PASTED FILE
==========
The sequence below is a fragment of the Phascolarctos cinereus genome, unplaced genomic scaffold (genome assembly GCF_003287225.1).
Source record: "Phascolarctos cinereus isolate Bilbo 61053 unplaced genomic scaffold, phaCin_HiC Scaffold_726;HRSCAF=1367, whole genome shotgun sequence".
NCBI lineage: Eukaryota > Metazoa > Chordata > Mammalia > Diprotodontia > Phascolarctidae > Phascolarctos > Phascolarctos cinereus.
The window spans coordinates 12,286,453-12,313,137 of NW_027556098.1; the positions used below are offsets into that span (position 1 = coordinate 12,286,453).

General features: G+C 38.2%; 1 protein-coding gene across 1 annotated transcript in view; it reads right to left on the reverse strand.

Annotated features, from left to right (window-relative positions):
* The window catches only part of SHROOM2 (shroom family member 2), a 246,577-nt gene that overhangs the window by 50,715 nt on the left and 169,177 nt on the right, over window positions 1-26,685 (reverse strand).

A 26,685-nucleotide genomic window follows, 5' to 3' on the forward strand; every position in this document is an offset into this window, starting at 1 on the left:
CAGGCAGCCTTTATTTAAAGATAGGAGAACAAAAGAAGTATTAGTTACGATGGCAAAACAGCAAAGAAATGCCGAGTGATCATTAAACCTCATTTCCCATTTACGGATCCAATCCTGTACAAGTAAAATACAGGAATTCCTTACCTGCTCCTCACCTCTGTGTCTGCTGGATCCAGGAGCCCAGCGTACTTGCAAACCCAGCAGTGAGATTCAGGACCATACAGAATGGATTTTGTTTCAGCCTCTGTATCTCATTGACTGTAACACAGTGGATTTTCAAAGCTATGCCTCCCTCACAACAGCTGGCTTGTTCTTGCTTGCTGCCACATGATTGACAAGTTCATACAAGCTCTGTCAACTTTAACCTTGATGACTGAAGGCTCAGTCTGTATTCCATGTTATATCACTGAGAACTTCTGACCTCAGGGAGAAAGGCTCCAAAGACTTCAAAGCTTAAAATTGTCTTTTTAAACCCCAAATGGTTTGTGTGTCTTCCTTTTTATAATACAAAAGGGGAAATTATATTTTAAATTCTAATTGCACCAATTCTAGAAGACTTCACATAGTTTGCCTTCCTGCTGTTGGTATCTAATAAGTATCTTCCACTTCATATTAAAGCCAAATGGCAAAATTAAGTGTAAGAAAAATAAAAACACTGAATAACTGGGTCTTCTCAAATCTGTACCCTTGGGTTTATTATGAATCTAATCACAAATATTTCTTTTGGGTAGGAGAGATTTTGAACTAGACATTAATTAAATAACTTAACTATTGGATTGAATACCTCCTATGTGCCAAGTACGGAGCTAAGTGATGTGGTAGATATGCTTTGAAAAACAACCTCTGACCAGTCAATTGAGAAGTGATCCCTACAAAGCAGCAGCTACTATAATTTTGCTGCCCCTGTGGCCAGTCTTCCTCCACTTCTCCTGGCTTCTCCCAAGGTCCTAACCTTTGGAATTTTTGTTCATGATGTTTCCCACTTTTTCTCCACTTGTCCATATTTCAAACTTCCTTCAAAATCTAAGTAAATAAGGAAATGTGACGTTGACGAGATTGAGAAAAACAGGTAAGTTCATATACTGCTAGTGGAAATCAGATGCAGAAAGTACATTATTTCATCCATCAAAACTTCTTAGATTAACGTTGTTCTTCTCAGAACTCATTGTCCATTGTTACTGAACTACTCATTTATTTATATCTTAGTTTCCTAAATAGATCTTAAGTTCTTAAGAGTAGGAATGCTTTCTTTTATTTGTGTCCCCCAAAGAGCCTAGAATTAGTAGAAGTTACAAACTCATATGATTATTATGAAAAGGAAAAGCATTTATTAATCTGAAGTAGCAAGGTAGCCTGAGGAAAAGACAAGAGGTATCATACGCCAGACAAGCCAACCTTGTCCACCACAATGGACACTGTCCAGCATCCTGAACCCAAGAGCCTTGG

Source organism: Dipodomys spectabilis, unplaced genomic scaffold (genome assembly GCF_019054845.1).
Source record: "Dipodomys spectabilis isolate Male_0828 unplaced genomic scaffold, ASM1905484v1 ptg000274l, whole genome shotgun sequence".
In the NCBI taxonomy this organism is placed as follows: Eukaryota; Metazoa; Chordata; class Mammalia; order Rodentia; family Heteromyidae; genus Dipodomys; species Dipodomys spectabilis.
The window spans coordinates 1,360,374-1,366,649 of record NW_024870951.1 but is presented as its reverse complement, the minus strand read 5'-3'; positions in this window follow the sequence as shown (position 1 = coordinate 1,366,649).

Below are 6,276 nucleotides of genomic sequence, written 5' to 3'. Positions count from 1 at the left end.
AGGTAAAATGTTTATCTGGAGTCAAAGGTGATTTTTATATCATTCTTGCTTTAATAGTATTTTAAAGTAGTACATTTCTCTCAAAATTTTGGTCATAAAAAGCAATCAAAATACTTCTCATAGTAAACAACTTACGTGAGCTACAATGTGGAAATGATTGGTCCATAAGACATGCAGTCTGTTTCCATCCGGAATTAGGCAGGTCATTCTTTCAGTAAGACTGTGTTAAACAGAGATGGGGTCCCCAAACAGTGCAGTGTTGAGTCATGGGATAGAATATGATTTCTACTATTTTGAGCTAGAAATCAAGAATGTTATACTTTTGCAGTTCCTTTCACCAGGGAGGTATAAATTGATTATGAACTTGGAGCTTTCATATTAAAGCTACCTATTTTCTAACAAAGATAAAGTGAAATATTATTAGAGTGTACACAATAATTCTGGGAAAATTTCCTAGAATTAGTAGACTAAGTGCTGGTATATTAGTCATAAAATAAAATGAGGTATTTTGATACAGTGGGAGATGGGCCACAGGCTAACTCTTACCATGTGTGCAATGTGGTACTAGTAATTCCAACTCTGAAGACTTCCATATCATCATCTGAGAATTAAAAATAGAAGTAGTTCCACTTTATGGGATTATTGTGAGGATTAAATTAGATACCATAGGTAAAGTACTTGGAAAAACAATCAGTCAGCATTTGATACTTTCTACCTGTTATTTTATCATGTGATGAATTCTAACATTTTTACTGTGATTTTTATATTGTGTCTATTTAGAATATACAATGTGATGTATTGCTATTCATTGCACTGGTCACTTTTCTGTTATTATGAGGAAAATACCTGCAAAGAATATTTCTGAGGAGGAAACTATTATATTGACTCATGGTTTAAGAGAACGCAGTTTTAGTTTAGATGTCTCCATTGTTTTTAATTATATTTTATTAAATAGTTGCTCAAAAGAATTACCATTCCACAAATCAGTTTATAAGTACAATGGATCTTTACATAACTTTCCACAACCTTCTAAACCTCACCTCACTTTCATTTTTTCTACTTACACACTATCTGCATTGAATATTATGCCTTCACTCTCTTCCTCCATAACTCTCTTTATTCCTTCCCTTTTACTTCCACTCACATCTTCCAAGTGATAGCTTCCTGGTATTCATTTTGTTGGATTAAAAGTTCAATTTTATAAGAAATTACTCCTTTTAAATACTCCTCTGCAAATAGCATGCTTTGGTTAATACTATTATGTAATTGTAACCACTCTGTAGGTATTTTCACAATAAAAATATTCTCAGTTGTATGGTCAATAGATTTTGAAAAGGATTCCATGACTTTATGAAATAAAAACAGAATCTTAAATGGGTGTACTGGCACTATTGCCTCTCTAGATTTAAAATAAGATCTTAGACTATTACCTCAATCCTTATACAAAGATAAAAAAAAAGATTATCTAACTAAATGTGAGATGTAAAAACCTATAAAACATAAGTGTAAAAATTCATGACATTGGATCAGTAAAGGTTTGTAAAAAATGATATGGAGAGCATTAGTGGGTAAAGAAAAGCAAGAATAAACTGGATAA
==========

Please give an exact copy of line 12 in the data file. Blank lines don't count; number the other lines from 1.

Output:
In the NCBI taxonomy this organism is placed as follows: Eukaryota; Metazoa; Chordata; class Mammalia; order Rodentia; family Heteromyidae; genus Dipodomys; species Dipodomys spectabilis.